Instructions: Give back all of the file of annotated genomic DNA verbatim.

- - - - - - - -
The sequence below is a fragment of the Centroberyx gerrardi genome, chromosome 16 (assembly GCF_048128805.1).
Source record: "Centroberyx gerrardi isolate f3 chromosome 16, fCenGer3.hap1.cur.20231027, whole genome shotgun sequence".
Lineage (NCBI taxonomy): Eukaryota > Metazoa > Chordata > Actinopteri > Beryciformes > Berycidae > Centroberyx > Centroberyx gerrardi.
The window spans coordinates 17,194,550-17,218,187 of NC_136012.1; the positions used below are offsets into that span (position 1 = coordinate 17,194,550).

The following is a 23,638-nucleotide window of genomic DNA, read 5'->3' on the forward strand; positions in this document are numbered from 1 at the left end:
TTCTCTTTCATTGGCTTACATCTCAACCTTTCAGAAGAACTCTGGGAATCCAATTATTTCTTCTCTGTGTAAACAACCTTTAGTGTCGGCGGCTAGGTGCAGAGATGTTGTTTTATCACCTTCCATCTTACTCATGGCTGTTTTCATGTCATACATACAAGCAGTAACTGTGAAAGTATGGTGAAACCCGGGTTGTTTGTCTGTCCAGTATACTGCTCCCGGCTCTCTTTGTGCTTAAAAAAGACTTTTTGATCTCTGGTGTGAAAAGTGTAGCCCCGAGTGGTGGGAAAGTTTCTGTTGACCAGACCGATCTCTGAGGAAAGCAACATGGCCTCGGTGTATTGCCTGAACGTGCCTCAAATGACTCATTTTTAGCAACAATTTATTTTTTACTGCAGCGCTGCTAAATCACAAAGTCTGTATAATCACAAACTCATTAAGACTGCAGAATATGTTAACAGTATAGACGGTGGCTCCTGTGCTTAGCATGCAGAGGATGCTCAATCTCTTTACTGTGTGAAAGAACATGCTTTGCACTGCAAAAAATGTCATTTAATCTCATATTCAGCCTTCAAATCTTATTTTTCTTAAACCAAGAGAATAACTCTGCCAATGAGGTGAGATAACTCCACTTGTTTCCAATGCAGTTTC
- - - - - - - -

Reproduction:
The sequence below is a fragment of the Centroberyx gerrardi genome, chromosome 16 (assembly GCF_048128805.1).
Source record: "Centroberyx gerrardi isolate f3 chromosome 16, fCenGer3.hap1.cur.20231027, whole genome shotgun sequence".
Lineage (NCBI taxonomy): Eukaryota > Metazoa > Chordata > Actinopteri > Beryciformes > Berycidae > Centroberyx > Centroberyx gerrardi.
The window spans coordinates 17,194,550-17,218,187 of NC_136012.1; the positions used below are offsets into that span (position 1 = coordinate 17,194,550).

The following is a 23,638-nucleotide window of genomic DNA, read 5'->3' on the forward strand; positions in this document are numbered from 1 at the left end:
TTCTCTTTCATTGGCTTACATCTCAACCTTTCAGAAGAACTCTGGGAATCCAATTATTTCTTCTCTGTGTAAACAACCTTTAGTGTCGGCGGCTAGGTGCAGAGATGTTGTTTTATCACCTTCCATCTTACTCATGGCTGTTTTCATGTCATACATACAAGCAGTAACTGTGAAAGTATGGTGAAACCCGGGTTGTTTGTCTGTCCAGTATACTGCTCCCGGCTCTCTTTGTGCTTAAAAAAGACTTTTTGATCTCTGGTGTGAAAAGTGTAGCCCCGAGTGGTGGGAAAGTTTCTGTTGACCAGACCGATCTCTGAGGAAAGCAACATGGCCTCGGTGTATTGCCTGAACGTGCCTCAAATGACTCATTTTTAGCAACAATTTATTTTTTACTGCAGCGCTGCTAAATCACAAAGTCTGTATAATCACAAACTCATTAAGACTGCAGAATATGTTAACAGTATAGACGGTGGCTCCTGTGCTTAGCATGCAGAGGATGCTCAATCTCTTTACTGTGTGAAAGAACATGCTTTGCACTGCAAAAAATGTCATTTAATCTCATATTCAGCCTTCAAATCTTATTTTTCTTAAACCAAGAGAATAACTCTGCCAATGAGGTGAGATAACTCCACTTGTTTCCAATGCAGTTTC